Cameron Heyward, a four-year starter, and Dexter Larimore, a regular member of the rotation since 2007, are gone from the Ohio State defensive line, but six members of the 2010 two-deep are back.
“I'm excited about them,” head coach Luke Fickell said last week in Chicago for Big Ten Football Media Days. “To me we've got a chance any time you say we could be solid up front on both sides of the ball. I think you've got two guys everybody knows about on that side who are returning with Johnny Simon and Nathan Williams, but then we've got guys like Johnathan Hankins and Adam Bellamy, a bunch of guys we're excited about, and some big guys.”
He specifically identified finding the best roles for Simon and Hankins as key to the 2011 defense’s success.
“Where they are on the field in the defense will also be a big factor as to how much they can play,” Fickell said. “If Johnny's in there at nose guard at 270 pounds taking on double-teams for nine games, I don't know how he's going to be. That won't change his motor or his heart or his mindset, but that's where we as coaches have to do a good job. Same thing with Johnathan. We've got to find that happy medium of what our 340-pounder can handle to still be a dominant force.”
Simon started his career inside at tackle, but he played outside more last season as a sophomore.
Hankins, because of his size, was presumed to be a shoe-in at nose guard, but he spent much of the spring at the other tackle spot and played a little bit of end.
"It's playing to their strengths,” Fickell said. “It's not that he's just big. Johnathan is a natural football player. He might not be winning any 40-yard dashes, but whether he's 340, 350 or maybe 315 some day, he's a natural football player. He plays with good leverage, plays with his hands and for a big guy can move his feet extremely well. He can be a true asset. We've just got to get him into the right position that he can be successful all the time. When you've got a guy who is that good, sometimes you move him around to get your best player on the field and maybe he's not always in the best position, but the best position for the team based on who the other guys are. That's the interesting thing (defensive line coach Jim) Heacock will have to deal with.”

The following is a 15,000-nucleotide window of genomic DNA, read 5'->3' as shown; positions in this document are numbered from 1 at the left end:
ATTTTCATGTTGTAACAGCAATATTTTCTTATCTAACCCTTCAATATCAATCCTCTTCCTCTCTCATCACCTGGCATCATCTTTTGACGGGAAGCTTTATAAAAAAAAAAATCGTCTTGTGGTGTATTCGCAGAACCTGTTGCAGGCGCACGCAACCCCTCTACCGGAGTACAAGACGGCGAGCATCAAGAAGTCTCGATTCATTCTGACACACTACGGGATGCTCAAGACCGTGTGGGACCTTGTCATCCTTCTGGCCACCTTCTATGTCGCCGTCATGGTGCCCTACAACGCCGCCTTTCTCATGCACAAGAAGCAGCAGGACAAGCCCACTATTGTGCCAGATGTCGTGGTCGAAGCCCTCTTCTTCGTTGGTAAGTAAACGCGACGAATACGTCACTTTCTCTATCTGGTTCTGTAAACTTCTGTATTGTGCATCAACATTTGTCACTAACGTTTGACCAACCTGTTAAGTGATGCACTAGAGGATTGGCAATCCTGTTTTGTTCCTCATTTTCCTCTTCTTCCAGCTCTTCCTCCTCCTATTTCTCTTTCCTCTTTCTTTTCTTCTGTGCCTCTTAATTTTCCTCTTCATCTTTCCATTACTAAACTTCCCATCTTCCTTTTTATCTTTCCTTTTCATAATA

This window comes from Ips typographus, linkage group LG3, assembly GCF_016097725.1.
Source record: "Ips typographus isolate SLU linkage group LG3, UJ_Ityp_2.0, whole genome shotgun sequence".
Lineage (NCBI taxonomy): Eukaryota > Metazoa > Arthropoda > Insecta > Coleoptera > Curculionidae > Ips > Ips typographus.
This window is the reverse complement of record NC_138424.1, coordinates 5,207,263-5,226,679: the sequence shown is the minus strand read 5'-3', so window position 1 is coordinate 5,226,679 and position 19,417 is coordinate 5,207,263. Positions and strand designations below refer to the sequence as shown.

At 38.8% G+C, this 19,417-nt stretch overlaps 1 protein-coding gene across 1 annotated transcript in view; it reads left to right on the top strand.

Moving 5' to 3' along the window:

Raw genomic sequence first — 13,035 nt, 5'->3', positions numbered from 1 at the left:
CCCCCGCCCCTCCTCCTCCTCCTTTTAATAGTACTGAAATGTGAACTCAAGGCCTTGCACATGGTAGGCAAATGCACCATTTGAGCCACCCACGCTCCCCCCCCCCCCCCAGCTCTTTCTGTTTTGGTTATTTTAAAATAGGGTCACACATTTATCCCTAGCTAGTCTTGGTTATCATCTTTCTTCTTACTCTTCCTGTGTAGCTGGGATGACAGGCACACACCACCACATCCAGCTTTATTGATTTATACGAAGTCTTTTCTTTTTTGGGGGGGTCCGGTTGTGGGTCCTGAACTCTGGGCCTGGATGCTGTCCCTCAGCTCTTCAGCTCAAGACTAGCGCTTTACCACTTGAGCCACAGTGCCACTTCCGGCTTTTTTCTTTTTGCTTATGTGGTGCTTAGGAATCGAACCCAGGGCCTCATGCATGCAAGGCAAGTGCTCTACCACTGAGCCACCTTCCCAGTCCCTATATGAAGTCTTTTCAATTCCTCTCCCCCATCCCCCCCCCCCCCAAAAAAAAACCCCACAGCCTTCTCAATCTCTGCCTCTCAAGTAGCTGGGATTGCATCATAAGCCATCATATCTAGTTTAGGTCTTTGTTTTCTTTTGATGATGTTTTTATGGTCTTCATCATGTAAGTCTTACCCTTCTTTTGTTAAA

The fourth starter may turn out to Garrett Goebel, who looks like a natural at nose guard. The 290-pounder is a former champion wrestler, as was predecessor Larimore and Fickell, who started a school record 50 games at nose guard for the Buckeyes in the mid-1990s.
“That's one of the unique situations,” Fickell said. “Johnathan obviously is a great guy over the nose. Garrett probably plays his best football over the nose. Does Johnathan move out (to another position) so that you can get your best four guys in there? Those are the things that will be interesting to find out through camp."
Those four may be the front-runners to start the game, but Heacock has long loved to roll in linemen in waves. He intends to play eight regularly, so there will be plenty of playing time up for grabs.
The No. 1 player off the bench - if he doesn’t win a starting job - looks like it will be Adam Bellamy, a 302-pound sophomore who can play anywhere on the line.
"Adam is another guy you've seen things from that he is a big guy, a 305- or 310-pound guy who is every bit as athletic as the 255-pound guys, so he brings a lot of things,” Fickell said. “We're excited about him. How that all falls is going to be the key to find out where those guys play."
Other candidates for playing time this year include senior Evan Blankenship, redshirt freshmen J.T. Moore and Darryl Baldwin and true freshmen Jake Hale, Michael Bennett, Chase Farris, Kenny Hayes and Steve Miller. Senior Solomon Thomas was the backup for Williams at weakside defensive end (Leo) last season but will miss the first five games of 2011 because of an NCAA-mandated suspension.
The coaching staff is also looking to find a role for Melvin Fellows, a sophomore who was a five-star recruit coming out of high school but has had trouble staying out of the training room since making his way to Columbus.
"Melvin's getting much better,” Fickell said. “Melvin's always going to be a little bit of a volume issue with the knee that he's had. Those are little things we don't talk about all the time that coaches have to do a good job of figuring out how you can put him in a situation to be successful. How many days can he be successful, how many reps can he take but yet still get better at football?"